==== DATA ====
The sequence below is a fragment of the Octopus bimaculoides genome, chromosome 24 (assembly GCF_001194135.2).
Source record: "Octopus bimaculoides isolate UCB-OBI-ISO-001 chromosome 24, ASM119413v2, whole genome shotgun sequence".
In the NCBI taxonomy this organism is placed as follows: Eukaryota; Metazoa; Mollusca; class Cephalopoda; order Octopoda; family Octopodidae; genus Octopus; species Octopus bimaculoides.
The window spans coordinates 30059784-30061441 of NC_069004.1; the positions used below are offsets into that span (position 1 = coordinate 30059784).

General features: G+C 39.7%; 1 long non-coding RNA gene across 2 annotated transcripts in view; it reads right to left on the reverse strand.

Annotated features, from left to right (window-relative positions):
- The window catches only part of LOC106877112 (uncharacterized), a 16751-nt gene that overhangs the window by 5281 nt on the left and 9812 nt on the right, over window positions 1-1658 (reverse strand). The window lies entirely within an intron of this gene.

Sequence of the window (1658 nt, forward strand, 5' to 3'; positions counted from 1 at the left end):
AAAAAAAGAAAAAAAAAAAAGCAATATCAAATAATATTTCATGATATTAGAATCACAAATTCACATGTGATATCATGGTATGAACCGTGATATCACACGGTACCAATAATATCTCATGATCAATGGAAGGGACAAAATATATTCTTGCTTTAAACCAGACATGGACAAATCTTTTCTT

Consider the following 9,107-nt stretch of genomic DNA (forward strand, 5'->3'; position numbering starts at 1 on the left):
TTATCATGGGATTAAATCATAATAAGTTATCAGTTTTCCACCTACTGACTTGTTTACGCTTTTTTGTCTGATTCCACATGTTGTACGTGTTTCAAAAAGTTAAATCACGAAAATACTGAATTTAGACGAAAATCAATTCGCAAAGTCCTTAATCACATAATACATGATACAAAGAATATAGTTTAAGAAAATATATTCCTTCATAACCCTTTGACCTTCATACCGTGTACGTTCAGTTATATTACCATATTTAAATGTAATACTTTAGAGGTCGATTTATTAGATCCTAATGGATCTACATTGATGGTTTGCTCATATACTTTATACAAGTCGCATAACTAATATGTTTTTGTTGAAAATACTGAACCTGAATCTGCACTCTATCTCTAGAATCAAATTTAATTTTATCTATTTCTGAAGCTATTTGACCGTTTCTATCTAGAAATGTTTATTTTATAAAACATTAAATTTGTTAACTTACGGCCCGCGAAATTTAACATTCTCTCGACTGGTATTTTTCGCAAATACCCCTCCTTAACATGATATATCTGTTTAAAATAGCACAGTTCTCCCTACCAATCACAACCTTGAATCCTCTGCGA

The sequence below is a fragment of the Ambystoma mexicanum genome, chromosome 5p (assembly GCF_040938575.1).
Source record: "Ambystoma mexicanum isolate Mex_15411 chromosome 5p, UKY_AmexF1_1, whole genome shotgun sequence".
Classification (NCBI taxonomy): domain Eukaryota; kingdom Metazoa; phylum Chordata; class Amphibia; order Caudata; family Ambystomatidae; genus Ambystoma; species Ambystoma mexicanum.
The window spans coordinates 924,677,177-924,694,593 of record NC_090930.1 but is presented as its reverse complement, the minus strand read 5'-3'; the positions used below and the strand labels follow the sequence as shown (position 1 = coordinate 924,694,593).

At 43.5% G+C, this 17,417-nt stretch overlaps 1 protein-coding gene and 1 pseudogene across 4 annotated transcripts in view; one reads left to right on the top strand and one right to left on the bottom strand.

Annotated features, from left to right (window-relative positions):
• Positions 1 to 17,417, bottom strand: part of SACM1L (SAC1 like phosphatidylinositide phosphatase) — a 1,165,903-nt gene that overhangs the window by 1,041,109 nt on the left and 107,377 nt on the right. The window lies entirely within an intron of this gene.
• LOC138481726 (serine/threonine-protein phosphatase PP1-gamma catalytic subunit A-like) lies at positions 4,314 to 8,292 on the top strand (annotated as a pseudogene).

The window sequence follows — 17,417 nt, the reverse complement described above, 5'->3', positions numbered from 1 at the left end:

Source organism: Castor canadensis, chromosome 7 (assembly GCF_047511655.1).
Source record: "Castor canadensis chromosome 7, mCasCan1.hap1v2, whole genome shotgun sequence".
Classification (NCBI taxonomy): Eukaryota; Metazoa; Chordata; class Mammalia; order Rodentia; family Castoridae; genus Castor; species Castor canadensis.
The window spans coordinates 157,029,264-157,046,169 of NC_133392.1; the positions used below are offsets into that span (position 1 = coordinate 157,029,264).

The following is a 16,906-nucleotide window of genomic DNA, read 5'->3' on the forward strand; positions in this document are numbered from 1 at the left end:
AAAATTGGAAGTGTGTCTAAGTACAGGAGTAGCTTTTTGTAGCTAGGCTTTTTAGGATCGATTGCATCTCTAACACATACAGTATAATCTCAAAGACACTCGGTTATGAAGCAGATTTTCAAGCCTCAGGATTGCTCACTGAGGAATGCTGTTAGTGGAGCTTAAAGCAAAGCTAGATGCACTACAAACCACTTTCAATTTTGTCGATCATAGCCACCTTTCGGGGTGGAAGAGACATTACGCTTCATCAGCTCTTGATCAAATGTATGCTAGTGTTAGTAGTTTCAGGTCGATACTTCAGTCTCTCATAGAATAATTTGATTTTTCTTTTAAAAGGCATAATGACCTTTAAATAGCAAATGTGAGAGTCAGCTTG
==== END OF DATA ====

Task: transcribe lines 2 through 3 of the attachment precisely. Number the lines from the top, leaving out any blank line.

Source record: "Octopus bimaculoides isolate UCB-OBI-ISO-001 chromosome 24, ASM119413v2, whole genome shotgun sequence".
In the NCBI taxonomy this organism is placed as follows: Eukaryota; Metazoa; Mollusca; class Cephalopoda; order Octopoda; family Octopodidae; genus Octopus; species Octopus bimaculoides.